queue and will present before a CBP officer to make an oral 
declaration. The CBP officer will make a determination if duty is owed 
by the traveler or if additional inspection is warranted. The CBP 
officer will then direct the traveler accordingly.
Referral to Secondary Inspection
    If a traveler is referred to secondary inspection at any point, CBP 
officers will follow standard procedures, including collecting oral 
and/or written declarations during the referral and inspection. CBP 
officers will also follow current agency policy on declaration 
amendment opportunities.

Eligibility and Participation Requirements

    The test allowing demonstrative declaration to be an acceptable 
declaration method will begin at two sea POEs: Miami, Florida, and 
Bayonne, New Jersey. CBP may choose to expand this test to other sea 
POEs during the two-year test period. Any such expansion will be 
announced on the CBP website, https://www.cbp.gov. The test will be 
restricted to closed loop cruises participating in FBD.
    CBP will provide directional signage for use in the implementation 
of the declaration zones. Port management will coordinate with the port 
authority/terminal managers for the printing and posting of the 
directional signage and establishing the corresponding queues. The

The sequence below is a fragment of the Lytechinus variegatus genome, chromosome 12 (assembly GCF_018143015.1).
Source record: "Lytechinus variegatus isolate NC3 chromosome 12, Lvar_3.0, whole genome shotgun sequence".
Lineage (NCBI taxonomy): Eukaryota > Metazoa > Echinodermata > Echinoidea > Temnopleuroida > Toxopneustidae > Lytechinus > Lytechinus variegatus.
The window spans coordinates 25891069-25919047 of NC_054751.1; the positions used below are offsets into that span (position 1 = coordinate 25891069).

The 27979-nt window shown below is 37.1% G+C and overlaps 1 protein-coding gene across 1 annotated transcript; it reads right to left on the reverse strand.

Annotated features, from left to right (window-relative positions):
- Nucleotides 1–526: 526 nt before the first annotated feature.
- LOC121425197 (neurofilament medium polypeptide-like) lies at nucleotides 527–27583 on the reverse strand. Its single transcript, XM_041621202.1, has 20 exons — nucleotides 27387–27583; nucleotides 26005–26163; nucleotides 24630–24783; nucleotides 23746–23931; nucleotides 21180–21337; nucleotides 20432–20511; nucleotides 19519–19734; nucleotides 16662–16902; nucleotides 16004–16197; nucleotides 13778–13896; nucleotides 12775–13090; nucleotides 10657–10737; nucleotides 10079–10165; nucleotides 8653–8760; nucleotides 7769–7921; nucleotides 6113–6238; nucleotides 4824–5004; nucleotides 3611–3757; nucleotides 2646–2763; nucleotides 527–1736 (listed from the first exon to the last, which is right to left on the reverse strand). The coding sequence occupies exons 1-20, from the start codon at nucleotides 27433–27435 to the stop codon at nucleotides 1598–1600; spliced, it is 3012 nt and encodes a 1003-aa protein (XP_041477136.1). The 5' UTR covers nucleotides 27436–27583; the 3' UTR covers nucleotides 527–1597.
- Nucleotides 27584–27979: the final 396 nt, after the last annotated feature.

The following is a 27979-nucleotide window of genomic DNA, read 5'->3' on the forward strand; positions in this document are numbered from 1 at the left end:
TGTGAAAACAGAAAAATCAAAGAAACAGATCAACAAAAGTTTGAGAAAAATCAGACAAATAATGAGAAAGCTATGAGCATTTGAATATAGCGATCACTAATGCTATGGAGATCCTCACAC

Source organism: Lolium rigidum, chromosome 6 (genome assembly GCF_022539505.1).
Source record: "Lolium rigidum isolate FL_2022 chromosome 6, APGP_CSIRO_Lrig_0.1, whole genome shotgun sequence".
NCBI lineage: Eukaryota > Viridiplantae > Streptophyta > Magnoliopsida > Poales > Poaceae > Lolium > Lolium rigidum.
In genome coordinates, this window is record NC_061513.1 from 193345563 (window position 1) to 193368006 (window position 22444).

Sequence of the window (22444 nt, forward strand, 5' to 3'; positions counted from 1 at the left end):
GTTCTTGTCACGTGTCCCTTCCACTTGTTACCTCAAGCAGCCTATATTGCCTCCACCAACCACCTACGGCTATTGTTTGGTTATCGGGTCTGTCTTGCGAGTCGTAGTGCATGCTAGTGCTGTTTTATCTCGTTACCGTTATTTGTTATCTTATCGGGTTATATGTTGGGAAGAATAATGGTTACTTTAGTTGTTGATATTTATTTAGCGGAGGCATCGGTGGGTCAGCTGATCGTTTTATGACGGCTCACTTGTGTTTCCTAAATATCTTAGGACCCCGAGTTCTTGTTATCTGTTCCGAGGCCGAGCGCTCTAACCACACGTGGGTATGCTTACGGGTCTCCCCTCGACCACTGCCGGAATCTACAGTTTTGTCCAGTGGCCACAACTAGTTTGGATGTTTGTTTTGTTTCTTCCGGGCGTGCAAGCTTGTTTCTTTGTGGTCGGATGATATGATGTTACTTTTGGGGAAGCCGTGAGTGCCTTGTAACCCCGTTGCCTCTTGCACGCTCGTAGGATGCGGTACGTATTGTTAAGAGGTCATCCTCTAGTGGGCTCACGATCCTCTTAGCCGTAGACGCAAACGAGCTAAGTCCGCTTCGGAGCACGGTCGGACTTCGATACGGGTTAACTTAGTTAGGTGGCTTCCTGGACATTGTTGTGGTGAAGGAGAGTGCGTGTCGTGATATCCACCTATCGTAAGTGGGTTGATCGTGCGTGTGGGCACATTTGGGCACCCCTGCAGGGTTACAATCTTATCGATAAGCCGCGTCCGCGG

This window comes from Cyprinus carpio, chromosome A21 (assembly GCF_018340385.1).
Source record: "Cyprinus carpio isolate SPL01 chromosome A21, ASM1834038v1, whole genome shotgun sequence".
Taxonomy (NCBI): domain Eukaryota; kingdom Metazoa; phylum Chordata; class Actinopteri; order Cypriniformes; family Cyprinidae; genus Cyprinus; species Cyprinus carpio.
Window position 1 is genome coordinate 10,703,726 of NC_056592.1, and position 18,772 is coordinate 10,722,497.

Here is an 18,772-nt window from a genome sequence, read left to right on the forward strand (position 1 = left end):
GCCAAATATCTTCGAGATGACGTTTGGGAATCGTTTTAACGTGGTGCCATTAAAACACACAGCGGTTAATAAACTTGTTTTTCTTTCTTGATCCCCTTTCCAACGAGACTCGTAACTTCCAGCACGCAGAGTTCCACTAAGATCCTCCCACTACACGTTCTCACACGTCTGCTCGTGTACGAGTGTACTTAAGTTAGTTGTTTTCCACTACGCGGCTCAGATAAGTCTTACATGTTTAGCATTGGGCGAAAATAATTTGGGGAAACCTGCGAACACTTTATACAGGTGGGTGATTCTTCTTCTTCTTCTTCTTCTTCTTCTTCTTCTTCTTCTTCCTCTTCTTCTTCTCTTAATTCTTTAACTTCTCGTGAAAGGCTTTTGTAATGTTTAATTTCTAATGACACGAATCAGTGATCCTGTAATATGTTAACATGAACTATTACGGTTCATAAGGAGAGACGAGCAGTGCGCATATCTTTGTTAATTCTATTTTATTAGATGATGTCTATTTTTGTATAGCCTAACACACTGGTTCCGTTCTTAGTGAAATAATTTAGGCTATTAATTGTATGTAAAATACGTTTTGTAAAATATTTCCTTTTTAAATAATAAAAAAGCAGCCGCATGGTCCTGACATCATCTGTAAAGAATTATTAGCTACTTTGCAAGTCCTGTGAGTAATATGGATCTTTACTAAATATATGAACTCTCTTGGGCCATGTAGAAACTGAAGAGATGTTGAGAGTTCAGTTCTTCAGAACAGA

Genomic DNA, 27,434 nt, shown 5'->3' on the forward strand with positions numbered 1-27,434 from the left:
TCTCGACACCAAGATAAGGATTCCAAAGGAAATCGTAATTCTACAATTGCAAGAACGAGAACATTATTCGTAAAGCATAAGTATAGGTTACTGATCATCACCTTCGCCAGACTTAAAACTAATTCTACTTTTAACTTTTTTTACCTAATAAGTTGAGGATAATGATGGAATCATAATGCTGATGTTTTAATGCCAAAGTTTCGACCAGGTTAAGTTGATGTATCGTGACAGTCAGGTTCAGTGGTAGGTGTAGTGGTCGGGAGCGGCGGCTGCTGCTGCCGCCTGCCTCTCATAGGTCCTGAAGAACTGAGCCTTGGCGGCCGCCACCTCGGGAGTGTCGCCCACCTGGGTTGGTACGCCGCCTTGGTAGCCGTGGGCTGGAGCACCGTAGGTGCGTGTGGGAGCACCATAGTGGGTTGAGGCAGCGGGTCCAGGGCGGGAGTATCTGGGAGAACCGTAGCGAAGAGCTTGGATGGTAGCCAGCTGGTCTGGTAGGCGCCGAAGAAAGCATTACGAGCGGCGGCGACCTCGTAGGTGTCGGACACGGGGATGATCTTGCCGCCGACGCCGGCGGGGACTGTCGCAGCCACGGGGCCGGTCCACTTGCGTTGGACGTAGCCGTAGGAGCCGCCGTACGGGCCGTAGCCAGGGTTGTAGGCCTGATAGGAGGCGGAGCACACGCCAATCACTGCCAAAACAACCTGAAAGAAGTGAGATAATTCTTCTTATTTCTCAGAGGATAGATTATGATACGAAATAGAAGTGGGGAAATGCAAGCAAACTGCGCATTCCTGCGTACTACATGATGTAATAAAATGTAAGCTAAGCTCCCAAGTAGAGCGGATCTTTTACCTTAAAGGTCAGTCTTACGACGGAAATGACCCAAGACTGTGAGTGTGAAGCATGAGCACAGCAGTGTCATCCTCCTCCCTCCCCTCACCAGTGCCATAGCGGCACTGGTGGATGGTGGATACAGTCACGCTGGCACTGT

signage is ancillary to the statutory signage currently posted within 
cruise terminal facilities and the Federal Inspection Services (FIS) 
area. These directional signs will facilitate the declaration zone 
process and help travelers understand the expectation when entering a 
specific queue.
    CBP will also work with each cruise line at eligible POEs to 
develop educational materials to provide to travelers regarding U.S. 
customs declaration responsibilities and how travelers should navigate 
both the FBD process and declaration zones.

Authorization for the Test

    The test described in this notice is authorized pursuant to 19 CFR 
101.9(a), which allows the Commissioner of CBP to impose requirements 
different from those specified in the CBP Regulations for purposes of 
conducting a test program or procedure designed to evaluate the 
effectiveness of new operational procedures regarding the processing of 
passengers. This test is authorized pursuant to this regulation as it 
is designed to evaluate whether allowing a demonstrative initial 
declaration is a feasible way to fulfill the declaration requirement 
and allow for streamlined processing.

Waiver of Certain Regulatory Requirements